Now Amelia is teaching others how to do this, both the art and the copyright process, in an ongoing fight against the construction of this dangerous pipeline through farmlands, old growth woodlands, national forest, and near homes and schools.

Amelia’s artworks are designed with place in mind; the sixteen on the Wildwood Trail are in muted earth tones and made of biodegradable materials. They will not be permanent in the landscape. A GPS map and trail map allow people to track down each piece, often located off the ground in trees. Working with wool, recycled paper, wood, found materials and beeswax, both plain and colored, her work looks almost as if it has grown there.”

Read More About Amelia’s Art Activism Here

Buy Amelia’s Beautiful Book Here!

Proceeds donated to Wild Virginia for the battle against construction.

 

 

 

Monday Must Read! Everything Here Is Beautiful by Mira T. Lee

Thanks and Love to my fierce beautiful cousin, Sherrie McGimsey, for pointing me to this amazing read. Our country’s failure to properly provide services and safety for our brothers and sisters with Serious Mental Illness is a failure to the families who love them as well. They are all our children. 

________________________________________________________

Mira T. Lee‘s debut novel, Everything Here is Beautiful, was selected by the American Booksellers Association as one of Winter/Spring 2018’s Top 10 Debut titles. Her short fiction has appeared in journals such as the Southern Review, the Gettysburg Review, the Missouri Review, TriquarterlyHarvard Review, and American Short Fiction, and has twice received special mention for the Pushcart Prize. She was awarded the Peden Prize for Best Short Story byThe Missouri Review (2010), and an Artist’s Fellowship from the Massachusetts Cultural Council (2012).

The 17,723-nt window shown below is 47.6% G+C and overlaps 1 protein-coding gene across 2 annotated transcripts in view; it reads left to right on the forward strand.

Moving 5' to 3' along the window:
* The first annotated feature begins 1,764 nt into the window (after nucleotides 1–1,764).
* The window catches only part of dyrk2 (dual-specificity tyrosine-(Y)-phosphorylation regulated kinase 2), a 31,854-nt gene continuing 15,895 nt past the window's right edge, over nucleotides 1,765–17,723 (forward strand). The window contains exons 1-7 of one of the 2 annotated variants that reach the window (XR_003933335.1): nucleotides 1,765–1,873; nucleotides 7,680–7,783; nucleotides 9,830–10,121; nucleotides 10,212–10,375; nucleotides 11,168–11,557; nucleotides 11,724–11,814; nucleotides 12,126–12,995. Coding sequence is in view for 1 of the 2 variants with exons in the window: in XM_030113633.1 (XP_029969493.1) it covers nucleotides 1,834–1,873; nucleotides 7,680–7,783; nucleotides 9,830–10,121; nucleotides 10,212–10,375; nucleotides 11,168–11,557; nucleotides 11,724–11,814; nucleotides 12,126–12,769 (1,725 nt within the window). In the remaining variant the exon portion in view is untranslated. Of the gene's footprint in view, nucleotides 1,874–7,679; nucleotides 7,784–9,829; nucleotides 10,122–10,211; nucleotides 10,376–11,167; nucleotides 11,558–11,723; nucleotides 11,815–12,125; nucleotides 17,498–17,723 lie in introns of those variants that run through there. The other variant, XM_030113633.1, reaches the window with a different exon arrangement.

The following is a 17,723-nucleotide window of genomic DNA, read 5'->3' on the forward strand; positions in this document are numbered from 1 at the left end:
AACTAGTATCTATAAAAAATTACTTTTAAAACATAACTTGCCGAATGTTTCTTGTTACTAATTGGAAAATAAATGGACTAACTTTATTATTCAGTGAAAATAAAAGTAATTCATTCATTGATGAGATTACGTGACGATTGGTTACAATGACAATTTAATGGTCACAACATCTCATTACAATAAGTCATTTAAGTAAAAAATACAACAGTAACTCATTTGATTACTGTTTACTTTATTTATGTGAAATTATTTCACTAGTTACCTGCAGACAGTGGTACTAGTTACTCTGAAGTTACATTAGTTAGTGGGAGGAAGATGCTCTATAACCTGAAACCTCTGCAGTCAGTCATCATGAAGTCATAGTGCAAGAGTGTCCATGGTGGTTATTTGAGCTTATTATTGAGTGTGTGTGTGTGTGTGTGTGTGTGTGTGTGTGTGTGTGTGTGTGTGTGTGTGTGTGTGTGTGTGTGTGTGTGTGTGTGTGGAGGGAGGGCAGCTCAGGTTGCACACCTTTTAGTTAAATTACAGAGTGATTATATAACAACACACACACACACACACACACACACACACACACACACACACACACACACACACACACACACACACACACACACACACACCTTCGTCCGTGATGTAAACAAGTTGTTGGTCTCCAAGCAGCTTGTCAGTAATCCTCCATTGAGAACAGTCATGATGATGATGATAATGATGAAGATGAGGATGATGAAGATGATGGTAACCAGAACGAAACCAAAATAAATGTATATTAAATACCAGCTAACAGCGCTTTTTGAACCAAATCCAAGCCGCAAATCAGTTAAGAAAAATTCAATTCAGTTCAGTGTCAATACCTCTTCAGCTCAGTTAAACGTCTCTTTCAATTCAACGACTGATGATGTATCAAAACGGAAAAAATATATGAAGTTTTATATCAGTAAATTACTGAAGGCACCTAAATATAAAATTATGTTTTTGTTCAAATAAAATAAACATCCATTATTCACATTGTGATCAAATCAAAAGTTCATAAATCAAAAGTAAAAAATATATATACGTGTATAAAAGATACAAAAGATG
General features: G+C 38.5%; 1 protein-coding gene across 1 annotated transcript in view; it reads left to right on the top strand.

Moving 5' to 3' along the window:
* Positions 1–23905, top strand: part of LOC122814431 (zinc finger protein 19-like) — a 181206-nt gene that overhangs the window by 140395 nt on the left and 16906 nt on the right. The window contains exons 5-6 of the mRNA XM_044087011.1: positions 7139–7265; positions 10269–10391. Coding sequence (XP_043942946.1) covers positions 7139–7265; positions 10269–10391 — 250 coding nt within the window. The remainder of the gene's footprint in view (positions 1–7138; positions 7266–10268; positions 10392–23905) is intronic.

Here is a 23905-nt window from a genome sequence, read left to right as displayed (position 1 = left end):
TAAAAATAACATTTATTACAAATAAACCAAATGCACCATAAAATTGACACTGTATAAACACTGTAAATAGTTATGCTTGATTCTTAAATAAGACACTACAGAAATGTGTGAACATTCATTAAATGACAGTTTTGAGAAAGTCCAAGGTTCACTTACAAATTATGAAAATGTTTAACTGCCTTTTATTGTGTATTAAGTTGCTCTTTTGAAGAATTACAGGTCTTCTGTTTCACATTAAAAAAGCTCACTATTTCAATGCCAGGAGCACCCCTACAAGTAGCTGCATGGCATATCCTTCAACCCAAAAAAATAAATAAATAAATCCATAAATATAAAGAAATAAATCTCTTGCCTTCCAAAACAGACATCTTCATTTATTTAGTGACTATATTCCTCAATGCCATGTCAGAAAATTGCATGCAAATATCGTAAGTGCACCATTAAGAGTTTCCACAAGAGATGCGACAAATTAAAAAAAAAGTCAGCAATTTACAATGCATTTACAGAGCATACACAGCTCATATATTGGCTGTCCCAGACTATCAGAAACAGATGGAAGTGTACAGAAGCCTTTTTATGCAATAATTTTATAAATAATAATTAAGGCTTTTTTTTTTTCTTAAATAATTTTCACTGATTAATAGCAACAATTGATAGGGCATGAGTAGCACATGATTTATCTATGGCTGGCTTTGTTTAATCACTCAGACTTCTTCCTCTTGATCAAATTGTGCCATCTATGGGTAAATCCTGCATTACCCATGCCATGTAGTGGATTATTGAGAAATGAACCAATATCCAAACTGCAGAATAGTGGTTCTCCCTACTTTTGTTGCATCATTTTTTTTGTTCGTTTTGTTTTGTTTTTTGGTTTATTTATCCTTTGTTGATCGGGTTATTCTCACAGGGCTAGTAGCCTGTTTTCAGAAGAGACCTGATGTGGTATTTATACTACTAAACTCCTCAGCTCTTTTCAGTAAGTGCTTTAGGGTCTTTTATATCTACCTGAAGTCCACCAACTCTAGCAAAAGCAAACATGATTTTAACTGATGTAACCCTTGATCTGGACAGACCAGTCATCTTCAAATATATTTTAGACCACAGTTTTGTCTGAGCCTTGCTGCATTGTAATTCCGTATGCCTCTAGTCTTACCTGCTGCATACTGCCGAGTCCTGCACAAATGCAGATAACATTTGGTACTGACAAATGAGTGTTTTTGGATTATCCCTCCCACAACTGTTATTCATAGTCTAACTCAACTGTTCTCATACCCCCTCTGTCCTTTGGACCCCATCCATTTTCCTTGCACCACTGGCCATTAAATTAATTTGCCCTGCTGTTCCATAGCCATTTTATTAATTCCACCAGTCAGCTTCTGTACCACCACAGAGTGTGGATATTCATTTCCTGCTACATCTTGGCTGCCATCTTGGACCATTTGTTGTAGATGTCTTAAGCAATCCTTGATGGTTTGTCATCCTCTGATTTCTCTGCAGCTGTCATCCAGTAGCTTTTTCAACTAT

From Ms. Lee’s website

everything here is beautiful

Two sisters: Miranda, the older, responsible one, always her younger sister’s protector; Lucia, the vibrant, headstrong, unconventional one, whose impulses are huge and, often, life changing. When their mother dies and Lucia starts to hear voices, it’s Miranda who must fight for the help her sister needs — even as Lucia refuses to be defined by any doctor’s diagnosis. Determined, impetuous, she plows ahead, marrying a big-hearted Israeli only to leave him, suddenly, to have a baby with a young Latino immigrant. She will move with her new family to Ecuador, but the bitter constant remains: she cannot escape her own mental illness. Lucia lives life on a grand scale, until inevitably, she crashes to earth. And then Miranda must decide, again, whether or not to step in — but this time, Lucia may not want to be saved. The bonds of sisterly devotion stretch across oceans, but what does it take to break them?